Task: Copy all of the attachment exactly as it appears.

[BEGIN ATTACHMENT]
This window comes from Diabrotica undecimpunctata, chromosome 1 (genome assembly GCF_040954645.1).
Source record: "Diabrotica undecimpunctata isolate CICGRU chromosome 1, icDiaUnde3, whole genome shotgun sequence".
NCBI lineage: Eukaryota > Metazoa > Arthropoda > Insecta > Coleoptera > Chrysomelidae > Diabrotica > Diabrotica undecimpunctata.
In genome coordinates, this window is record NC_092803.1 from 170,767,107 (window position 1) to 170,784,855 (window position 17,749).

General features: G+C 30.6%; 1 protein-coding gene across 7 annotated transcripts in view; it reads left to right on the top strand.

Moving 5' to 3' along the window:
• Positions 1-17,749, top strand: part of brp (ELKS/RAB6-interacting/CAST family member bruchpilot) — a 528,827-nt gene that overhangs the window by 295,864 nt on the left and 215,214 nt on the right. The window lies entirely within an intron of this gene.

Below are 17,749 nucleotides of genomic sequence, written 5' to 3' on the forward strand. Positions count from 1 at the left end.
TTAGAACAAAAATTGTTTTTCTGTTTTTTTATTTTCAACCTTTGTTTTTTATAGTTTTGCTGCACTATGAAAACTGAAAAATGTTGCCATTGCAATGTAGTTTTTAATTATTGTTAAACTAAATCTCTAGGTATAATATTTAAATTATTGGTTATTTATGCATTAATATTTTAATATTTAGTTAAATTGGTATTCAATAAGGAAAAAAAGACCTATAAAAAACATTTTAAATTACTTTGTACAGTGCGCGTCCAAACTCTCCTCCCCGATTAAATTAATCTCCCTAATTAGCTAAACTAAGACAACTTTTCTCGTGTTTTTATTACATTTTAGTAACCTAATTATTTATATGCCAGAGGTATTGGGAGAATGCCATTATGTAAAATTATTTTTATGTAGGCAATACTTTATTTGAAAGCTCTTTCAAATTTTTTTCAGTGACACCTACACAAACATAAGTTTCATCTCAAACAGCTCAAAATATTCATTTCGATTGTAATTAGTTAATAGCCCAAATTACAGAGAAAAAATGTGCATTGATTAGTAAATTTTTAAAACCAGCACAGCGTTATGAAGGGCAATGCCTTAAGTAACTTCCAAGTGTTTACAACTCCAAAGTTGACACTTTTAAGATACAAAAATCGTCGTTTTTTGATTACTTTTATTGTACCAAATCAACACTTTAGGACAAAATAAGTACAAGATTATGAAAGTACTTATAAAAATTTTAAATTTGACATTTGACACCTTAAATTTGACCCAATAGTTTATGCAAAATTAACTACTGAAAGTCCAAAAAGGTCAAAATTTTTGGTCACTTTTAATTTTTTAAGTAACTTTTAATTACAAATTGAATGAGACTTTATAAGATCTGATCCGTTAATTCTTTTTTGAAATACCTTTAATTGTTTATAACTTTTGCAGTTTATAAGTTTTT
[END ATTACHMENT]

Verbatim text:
This window comes from Diabrotica undecimpunctata, chromosome 1 (genome assembly GCF_040954645.1).
Source record: "Diabrotica undecimpunctata isolate CICGRU chromosome 1, icDiaUnde3, whole genome shotgun sequence".
NCBI lineage: Eukaryota > Metazoa > Arthropoda > Insecta > Coleoptera > Chrysomelidae > Diabrotica > Diabrotica undecimpunctata.
In genome coordinates, this window is record NC_092803.1 from 170,767,107 (window position 1) to 170,784,855 (window position 17,749).

General features: G+C 30.6%; 1 protein-coding gene across 7 annotated transcripts in view; it reads left to right on the top strand.

Moving 5' to 3' along the window:
• Positions 1-17,749, top strand: part of brp (ELKS/RAB6-interacting/CAST family member bruchpilot) — a 528,827-nt gene that overhangs the window by 295,864 nt on the left and 215,214 nt on the right. The window lies entirely within an intron of this gene.

Below are 17,749 nucleotides of genomic sequence, written 5' to 3' on the forward strand. Positions count from 1 at the left end.
TTAGAACAAAAATTGTTTTTCTGTTTTTTTATTTTCAACCTTTGTTTTTTATAGTTTTGCTGCACTATGAAAACTGAAAAATGTTGCCATTGCAATGTAGTTTTTAATTATTGTTAAACTAAATCTCTAGGTATAATATTTAAATTATTGGTTATTTATGCATTAATATTTTAATATTTAGTTAAATTGGTATTCAATAAGGAAAAAAAGACCTATAAAAAACATTTTAAATTACTTTGTACAGTGCGCGTCCAAACTCTCCTCCCCGATTAAATTAATCTCCCTAATTAGCTAAACTAAGACAACTTTTCTCGTGTTTTTATTACATTTTAGTAACCTAATTATTTATATGCCAGAGGTATTGGGAGAATGCCATTATGTAAAATTATTTTTATGTAGGCAATACTTTATTTGAAAGCTCTTTCAAATTTTTTTCAGTGACACCTACACAAACATAAGTTTCATCTCAAACAGCTCAAAATATTCATTTCGATTGTAATTAGTTAATAGCCCAAATTACAGAGAAAAAATGTGCATTGATTAGTAAATTTTTAAAACCAGCACAGCGTTATGAAGGGCAATGCCTTAAGTAACTTCCAAGTGTTTACAACTCCAAAGTTGACACTTTTAAGATACAAAAATCGTCGTTTTTTGATTACTTTTATTGTACCAAATCAACACTTTAGGACAAAATAAGTACAAGATTATGAAAGTACTTATAAAAATTTTAAATTTGACATTTGACACCTTAAATTTGACCCAATAGTTTATGCAAAATTAACTACTGAAAGTCCAAAAAGGTCAAAATTTTTGGTCACTTTTAATTTTTTAAGTAACTTTTAATTACAAATTGAATGAGACTTTATAAGATCTGATCCGTTAATTCTTTTTTGAAATACCTTTAATTGTTTATAACTTTTGCAGTTTATAAGTTTTT